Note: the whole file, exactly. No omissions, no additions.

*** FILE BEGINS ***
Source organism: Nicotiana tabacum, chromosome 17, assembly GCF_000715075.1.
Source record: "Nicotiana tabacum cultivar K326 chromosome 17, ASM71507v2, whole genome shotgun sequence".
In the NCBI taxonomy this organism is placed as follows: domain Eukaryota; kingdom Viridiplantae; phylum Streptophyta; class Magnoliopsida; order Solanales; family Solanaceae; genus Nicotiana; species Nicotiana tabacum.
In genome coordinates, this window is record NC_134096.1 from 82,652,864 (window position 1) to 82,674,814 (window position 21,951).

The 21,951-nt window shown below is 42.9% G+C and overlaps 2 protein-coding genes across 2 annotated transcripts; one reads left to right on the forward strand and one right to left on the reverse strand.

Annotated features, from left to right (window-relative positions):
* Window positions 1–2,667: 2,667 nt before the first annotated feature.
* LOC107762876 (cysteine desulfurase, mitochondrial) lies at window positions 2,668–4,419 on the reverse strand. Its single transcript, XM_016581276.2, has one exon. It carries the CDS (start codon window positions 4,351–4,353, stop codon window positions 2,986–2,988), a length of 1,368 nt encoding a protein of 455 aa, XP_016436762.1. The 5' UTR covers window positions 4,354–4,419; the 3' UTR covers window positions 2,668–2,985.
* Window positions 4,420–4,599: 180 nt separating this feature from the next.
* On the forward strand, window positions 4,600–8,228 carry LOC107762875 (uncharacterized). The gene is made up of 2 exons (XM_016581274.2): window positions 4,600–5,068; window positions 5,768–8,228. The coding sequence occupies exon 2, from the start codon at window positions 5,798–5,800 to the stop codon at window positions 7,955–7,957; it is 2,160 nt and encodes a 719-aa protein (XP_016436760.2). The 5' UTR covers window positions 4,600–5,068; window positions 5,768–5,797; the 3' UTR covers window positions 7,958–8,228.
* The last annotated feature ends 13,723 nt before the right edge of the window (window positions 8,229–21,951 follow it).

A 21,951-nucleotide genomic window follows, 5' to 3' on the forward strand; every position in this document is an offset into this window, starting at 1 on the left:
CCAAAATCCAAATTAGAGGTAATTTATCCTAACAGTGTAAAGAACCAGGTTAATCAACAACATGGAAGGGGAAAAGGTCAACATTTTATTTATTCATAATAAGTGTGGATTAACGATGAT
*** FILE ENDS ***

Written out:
Source organism: Nicotiana tabacum, chromosome 17, assembly GCF_000715075.1.
Source record: "Nicotiana tabacum cultivar K326 chromosome 17, ASM71507v2, whole genome shotgun sequence".
In the NCBI taxonomy this organism is placed as follows: domain Eukaryota; kingdom Viridiplantae; phylum Streptophyta; class Magnoliopsida; order Solanales; family Solanaceae; genus Nicotiana; species Nicotiana tabacum.
In genome coordinates, this window is record NC_134096.1 from 82,652,864 (window position 1) to 82,674,814 (window position 21,951).

The 21,951-nt window shown below is 42.9% G+C and overlaps 2 protein-coding genes across 2 annotated transcripts; one reads left to right on the forward strand and one right to left on the reverse strand.

Annotated features, from left to right (window-relative positions):
* Window positions 1–2,667: 2,667 nt before the first annotated feature.
* LOC107762876 (cysteine desulfurase, mitochondrial) lies at window positions 2,668–4,419 on the reverse strand. Its single transcript, XM_016581276.2, has one exon. It carries the CDS (start codon window positions 4,351–4,353, stop codon window positions 2,986–2,988), a length of 1,368 nt encoding a protein of 455 aa, XP_016436762.1. The 5' UTR covers window positions 4,354–4,419; the 3' UTR covers window positions 2,668–2,985.
* Window positions 4,420–4,599: 180 nt separating this feature from the next.
* On the forward strand, window positions 4,600–8,228 carry LOC107762875 (uncharacterized). The gene is made up of 2 exons (XM_016581274.2): window positions 4,600–5,068; window positions 5,768–8,228. The coding sequence occupies exon 2, from the start codon at window positions 5,798–5,800 to the stop codon at window positions 7,955–7,957; it is 2,160 nt and encodes a 719-aa protein (XP_016436760.2). The 5' UTR covers window positions 4,600–5,068; window positions 5,768–5,797; the 3' UTR covers window positions 7,958–8,228.
* The last annotated feature ends 13,723 nt before the right edge of the window (window positions 8,229–21,951 follow it).

A 21,951-nucleotide genomic window follows, 5' to 3' on the forward strand; every position in this document is an offset into this window, starting at 1 on the left:
CCAAAATCCAAATTAGAGGTAATTTATCCTAACAGTGTAAAGAACCAGGTTAATCAACAACATGGAAGGGGAAAAGGTCAACATTTTATTTATTCATAATAAGTGTGGATTAACGATGAT